Make informed decisions about the role of the gifted education coordinator and the grouping of gifted learners in your Kāhui Ako, kura, school or early childhood setting.
The gifted education coordinator is the person who takes responsibility for all aspects of gifted provision throughout the kura, school. or early childhood setting. As outlined by Cathcart (2010) in Gifted programming made practical, the gifted education coordinator:
A register of gifted learners is needed for:
As not all gifted learners require an IEP or a Talent Development Plan, the gifted education register records how the school is helping these learners reach their potential. The gifted education team needs to decide how the register will be kept and the process for maintaining it.
The following suggestions for creating a register are adapted from Cathcart (2011):
Other New Zealand schools have made the following suggestions:
Possible functions of a gifted education register (adapted from Cathcart, 2011) are to:
Realising the potential of gifted learners is a three-way partnership between:
Part of the gifted education coordinator’s responsibilities is to establish and maintain positive relationships to support the realisation of gifted learner potential. For example, parents/whānau have a wealth of information about their gifted child that can be utilised in both the identification and the provision process.
Other schools have found the following ideas useful:
A variety of ways of grouping learners are possible in Kāhui Ako, kura, schools and early childhood settings and can meet the need for gifted learners to work with others of similar ability or who have similar interests.
According to Biddick (2009), ‘Cluster grouping involves the placement of a group of gifted learners in one or more classrooms in their respective year group, with the remainder of students heterogeneously grouped’ (p. 78).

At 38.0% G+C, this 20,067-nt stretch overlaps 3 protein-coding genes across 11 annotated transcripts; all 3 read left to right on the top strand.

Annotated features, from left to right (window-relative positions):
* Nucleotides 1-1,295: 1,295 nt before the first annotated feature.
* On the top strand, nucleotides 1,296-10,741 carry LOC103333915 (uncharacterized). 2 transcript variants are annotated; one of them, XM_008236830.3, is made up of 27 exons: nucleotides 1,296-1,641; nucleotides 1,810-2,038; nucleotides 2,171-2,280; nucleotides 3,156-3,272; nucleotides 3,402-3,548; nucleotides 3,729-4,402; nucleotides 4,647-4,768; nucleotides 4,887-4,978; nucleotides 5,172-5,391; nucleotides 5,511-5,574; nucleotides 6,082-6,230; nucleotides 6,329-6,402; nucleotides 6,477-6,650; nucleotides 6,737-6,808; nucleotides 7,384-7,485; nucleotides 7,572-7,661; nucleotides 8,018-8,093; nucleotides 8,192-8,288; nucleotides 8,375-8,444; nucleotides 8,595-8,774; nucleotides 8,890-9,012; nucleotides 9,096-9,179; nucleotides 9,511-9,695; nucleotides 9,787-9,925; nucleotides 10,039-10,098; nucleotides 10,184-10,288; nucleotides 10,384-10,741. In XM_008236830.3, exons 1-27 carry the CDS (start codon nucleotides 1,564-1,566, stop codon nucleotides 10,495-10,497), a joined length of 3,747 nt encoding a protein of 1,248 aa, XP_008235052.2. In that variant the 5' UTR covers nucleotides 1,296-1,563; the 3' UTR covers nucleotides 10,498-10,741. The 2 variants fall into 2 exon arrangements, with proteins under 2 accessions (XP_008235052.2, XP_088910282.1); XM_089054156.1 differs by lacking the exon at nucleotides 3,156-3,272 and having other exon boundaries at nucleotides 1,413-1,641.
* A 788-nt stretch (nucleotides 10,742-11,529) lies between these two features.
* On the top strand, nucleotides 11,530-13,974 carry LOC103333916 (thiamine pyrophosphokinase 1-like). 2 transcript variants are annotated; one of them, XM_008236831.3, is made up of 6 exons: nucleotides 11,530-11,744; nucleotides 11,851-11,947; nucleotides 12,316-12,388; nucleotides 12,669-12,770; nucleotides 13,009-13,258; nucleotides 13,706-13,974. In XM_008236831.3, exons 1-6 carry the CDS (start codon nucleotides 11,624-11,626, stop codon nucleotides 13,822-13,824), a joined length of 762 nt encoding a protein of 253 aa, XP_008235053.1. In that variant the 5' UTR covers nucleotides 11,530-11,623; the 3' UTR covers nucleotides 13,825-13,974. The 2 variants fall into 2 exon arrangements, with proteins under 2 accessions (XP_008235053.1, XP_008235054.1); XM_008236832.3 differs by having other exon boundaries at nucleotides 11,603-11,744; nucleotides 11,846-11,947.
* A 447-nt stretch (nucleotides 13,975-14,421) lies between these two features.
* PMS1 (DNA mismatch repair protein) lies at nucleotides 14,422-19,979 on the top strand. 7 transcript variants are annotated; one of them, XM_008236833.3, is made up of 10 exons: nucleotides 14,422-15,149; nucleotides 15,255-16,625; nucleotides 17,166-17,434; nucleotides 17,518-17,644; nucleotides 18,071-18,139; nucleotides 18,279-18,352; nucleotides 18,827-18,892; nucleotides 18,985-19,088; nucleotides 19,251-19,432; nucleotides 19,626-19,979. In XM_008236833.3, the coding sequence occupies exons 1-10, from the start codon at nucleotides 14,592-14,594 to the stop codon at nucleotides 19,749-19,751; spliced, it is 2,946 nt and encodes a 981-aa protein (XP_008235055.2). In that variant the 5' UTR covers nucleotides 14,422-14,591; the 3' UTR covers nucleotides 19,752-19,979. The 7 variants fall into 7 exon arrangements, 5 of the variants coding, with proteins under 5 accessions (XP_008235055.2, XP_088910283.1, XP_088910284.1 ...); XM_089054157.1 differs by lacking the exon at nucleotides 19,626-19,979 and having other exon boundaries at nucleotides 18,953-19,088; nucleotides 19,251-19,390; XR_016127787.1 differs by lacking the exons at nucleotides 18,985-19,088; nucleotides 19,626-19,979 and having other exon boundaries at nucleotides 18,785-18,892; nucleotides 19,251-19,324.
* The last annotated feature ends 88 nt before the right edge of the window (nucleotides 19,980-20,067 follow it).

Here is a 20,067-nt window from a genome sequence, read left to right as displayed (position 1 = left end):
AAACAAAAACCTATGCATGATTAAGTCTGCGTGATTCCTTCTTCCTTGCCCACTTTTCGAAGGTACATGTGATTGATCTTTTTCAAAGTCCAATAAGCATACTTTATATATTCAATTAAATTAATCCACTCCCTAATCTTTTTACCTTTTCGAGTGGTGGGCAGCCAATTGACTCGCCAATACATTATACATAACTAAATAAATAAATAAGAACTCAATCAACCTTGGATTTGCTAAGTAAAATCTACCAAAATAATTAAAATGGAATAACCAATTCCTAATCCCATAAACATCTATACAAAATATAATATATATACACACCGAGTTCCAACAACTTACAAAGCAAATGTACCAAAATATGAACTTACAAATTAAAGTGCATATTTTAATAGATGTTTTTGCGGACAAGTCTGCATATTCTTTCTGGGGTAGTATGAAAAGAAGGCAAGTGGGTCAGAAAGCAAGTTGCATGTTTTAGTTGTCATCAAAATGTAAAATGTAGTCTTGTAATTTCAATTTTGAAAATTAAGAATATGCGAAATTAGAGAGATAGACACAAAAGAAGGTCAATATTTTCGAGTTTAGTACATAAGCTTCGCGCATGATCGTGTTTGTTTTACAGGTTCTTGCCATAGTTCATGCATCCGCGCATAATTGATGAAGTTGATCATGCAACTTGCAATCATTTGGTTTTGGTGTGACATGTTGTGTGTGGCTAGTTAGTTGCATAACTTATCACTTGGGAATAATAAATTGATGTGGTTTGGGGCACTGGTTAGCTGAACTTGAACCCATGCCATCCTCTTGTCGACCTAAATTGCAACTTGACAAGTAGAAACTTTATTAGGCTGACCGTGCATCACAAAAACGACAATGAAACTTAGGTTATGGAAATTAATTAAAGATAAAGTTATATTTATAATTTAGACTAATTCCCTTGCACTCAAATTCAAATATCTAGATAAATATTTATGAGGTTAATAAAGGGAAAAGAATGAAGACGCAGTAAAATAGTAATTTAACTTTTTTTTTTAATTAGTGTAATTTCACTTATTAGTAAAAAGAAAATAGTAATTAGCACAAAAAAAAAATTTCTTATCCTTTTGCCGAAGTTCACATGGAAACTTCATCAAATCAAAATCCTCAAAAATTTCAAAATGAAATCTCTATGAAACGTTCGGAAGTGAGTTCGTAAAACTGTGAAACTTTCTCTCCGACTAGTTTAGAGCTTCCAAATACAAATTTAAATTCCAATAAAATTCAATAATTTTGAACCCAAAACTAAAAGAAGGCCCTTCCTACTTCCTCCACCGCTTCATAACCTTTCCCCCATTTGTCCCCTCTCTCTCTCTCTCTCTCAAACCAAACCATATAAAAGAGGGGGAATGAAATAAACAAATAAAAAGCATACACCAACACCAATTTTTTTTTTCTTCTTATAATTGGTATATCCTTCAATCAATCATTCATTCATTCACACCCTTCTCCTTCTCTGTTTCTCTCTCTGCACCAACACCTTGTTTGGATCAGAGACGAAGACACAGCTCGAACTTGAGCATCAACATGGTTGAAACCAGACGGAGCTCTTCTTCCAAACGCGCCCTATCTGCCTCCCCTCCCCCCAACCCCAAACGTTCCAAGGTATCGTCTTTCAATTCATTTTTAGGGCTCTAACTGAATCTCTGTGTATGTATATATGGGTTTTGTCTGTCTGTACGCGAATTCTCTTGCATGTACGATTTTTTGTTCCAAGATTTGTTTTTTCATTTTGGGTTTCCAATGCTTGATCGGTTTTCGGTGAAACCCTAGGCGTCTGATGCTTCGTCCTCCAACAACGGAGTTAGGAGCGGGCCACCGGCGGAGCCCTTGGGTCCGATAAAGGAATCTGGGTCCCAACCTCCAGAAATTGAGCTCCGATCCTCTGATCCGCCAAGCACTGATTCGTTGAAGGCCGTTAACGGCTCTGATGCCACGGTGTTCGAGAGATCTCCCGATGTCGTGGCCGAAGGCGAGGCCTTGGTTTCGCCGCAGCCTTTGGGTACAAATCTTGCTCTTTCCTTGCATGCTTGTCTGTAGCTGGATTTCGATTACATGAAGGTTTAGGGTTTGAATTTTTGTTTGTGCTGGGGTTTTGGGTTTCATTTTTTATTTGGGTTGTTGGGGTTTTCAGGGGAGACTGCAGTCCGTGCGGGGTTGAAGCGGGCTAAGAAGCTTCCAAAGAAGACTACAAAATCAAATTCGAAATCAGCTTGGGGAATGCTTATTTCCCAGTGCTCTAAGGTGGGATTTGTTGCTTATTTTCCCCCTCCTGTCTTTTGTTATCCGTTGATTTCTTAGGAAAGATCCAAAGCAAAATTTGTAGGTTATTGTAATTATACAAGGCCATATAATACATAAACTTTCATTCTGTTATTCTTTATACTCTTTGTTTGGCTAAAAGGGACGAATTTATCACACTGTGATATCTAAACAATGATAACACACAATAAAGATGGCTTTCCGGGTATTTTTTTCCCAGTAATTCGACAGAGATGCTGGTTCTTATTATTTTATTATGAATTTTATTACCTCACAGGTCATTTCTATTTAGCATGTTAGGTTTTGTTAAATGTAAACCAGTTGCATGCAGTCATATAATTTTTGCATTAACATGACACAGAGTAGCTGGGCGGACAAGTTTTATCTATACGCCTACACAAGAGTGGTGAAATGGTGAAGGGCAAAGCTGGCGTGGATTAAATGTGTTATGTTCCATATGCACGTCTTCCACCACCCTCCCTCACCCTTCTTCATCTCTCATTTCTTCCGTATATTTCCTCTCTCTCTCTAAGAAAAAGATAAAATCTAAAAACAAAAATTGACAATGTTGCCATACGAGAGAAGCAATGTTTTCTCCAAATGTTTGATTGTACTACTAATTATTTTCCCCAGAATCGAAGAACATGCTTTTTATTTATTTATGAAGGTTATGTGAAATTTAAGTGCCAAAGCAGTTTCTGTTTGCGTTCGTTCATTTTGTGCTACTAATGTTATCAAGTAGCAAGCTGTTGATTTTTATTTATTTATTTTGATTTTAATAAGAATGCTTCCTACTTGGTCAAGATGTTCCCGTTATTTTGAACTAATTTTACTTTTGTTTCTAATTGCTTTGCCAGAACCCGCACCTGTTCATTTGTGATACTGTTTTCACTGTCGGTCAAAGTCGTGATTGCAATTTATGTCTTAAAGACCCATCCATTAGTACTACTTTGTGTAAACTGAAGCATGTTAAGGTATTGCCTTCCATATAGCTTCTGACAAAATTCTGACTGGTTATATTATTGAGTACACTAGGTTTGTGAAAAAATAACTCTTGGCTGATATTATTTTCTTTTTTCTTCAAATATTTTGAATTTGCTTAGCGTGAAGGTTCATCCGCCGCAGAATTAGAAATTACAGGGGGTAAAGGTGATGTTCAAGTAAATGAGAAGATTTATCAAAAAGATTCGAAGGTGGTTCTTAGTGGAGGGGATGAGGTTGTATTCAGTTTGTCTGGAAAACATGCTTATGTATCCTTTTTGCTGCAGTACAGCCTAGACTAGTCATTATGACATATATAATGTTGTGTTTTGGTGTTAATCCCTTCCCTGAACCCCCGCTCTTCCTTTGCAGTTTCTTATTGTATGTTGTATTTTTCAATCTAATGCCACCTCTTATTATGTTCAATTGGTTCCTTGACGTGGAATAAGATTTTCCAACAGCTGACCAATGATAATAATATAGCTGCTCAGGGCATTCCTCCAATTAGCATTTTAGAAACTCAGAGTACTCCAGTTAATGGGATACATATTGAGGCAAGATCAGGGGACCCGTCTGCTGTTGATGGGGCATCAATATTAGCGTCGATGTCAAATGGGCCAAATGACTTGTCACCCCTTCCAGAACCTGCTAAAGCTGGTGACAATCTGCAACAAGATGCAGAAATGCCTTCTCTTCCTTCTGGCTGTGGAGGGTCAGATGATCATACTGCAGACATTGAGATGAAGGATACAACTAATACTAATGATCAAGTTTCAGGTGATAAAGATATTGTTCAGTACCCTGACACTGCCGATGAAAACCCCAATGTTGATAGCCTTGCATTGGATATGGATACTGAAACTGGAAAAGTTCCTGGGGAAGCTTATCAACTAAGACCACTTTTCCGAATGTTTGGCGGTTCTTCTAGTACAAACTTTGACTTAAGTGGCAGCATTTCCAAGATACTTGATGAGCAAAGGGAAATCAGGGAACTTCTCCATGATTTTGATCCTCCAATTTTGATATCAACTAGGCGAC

This gives learners regular opportunities to work with others of similar ability, where they will challenge each other, and gives teachers a group of gifted learners for whom they can adapt the curriculum. Where learners are not clustered, teachers can be faced with making adaptations for a single learner, which is time consuming and inefficient from a whole-school perspective.
Cross-age or multi-level grouping determines classroom placement based on learner achievement rather than on age or grade levels. Many New Zealand primary and intermediate schools organise themselves in syndicates or cohorts of classrooms across several levels, which makes the use of cross-age grouping possible for at least part of the day, often matched to learner strengths. Similarly, composite classes (of multiple levels) provide opportunities for learners to work at levels beyond their age expectancy. For in-class acceleration in multi-level classes, the gifted learner needs to be in the younger age range.
Cross-grouping cuts across classrooms, with learners moving in and out of their regular setting to one that enables further, in-depth pursuit of ability or interest areas. This capitalises on the strengths and interests of not only the learner, but also staff and community members. These groups may be academic in nature, such as a maths specialist working with a mixed-age group of high-ability mathematicians, or interest derived, such as a photography buff working with a group of budding photojournalists. The level at which these groups work should provide an appropriate challenge for all members of the group.
Learners may be grouped flexibly within the classroom and across the school day, according to abilities and/or interests. Classroom groups can be flexible (temporary), rather than fixed. Coil (2007, p. 19) defines flexible grouping as ‘arranging for students to work together in variety of ways and configurations depending on the classroom activity and desired learning outcomes’.
She outlines three basic guidelines for flexible grouping:
Groups in the regular classroom may be formed as:
Groups can be formed based on:
An innovative learning environment is an environment where the National Curriculum is being expressed in the way it is intended. It is capable of evolving and adapting as educational practices evolve and change, thus remaining future focused (Ministry of Education, n.d., para. 2).